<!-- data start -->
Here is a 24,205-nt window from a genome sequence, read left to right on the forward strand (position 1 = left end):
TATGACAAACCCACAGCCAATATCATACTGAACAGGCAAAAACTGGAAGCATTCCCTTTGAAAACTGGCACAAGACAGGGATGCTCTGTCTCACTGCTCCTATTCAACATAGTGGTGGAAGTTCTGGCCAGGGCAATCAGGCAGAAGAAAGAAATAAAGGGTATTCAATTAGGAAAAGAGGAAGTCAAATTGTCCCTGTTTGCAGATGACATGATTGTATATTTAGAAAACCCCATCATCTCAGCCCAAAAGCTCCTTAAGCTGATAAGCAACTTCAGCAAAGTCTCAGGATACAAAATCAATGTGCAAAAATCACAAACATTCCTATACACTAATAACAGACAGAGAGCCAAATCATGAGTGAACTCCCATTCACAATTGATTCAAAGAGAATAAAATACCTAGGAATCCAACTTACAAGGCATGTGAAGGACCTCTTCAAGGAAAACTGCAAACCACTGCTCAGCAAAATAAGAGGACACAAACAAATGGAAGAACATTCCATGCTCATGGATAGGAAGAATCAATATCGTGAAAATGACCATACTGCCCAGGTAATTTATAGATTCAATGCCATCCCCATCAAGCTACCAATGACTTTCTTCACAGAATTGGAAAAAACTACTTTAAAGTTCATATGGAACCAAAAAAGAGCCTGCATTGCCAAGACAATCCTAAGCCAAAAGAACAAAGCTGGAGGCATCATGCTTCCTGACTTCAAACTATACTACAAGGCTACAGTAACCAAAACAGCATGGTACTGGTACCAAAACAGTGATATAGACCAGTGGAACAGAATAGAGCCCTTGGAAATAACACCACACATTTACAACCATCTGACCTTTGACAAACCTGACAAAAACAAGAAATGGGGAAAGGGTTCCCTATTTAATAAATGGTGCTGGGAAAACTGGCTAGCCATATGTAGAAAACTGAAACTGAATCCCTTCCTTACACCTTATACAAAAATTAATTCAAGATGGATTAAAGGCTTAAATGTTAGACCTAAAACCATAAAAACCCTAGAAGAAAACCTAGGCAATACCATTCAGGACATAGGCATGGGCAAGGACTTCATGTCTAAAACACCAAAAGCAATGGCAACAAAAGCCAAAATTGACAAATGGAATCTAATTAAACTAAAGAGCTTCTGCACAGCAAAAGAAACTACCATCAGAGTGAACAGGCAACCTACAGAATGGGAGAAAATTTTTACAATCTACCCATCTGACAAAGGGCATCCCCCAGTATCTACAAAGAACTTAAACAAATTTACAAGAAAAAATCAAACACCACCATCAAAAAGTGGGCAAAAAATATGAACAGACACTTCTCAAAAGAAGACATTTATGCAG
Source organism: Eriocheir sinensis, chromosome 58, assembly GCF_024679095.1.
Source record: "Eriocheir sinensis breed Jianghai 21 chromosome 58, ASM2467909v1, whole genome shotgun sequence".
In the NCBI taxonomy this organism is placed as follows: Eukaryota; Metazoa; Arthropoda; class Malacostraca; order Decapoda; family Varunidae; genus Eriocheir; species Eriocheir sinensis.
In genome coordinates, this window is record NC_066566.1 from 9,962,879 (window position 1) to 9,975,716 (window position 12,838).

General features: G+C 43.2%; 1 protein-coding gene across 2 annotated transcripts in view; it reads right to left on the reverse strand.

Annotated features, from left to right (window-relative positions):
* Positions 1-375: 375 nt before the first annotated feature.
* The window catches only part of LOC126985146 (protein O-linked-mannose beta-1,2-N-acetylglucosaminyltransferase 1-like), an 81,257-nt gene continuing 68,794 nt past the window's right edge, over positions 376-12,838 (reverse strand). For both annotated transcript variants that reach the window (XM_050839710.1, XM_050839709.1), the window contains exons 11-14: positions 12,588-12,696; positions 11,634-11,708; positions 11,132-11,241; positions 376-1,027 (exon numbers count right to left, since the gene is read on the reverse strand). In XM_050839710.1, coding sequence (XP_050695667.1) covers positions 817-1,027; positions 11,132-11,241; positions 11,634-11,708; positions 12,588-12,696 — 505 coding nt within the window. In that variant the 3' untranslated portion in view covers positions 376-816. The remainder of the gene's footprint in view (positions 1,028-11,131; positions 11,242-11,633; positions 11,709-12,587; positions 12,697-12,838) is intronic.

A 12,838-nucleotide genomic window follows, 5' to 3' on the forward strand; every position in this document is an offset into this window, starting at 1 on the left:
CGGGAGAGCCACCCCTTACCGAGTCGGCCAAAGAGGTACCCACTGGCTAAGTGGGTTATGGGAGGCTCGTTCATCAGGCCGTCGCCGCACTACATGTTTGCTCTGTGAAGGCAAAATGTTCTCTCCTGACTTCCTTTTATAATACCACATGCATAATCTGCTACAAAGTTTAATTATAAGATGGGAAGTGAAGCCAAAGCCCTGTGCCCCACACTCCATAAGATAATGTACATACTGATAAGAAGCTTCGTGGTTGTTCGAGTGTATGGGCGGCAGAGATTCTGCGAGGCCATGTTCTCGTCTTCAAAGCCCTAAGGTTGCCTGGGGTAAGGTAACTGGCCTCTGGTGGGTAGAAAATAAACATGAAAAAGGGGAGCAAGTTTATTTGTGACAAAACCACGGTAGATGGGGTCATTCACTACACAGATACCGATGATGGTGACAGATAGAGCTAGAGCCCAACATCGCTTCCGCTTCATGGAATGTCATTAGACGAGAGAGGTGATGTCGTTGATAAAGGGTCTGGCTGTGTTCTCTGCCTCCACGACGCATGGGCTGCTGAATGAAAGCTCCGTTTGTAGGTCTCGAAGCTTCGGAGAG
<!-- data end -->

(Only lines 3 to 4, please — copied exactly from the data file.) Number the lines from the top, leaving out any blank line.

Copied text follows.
Source organism: Eriocheir sinensis, chromosome 58, assembly GCF_024679095.1.
Source record: "Eriocheir sinensis breed Jianghai 21 chromosome 58, ASM2467909v1, whole genome shotgun sequence".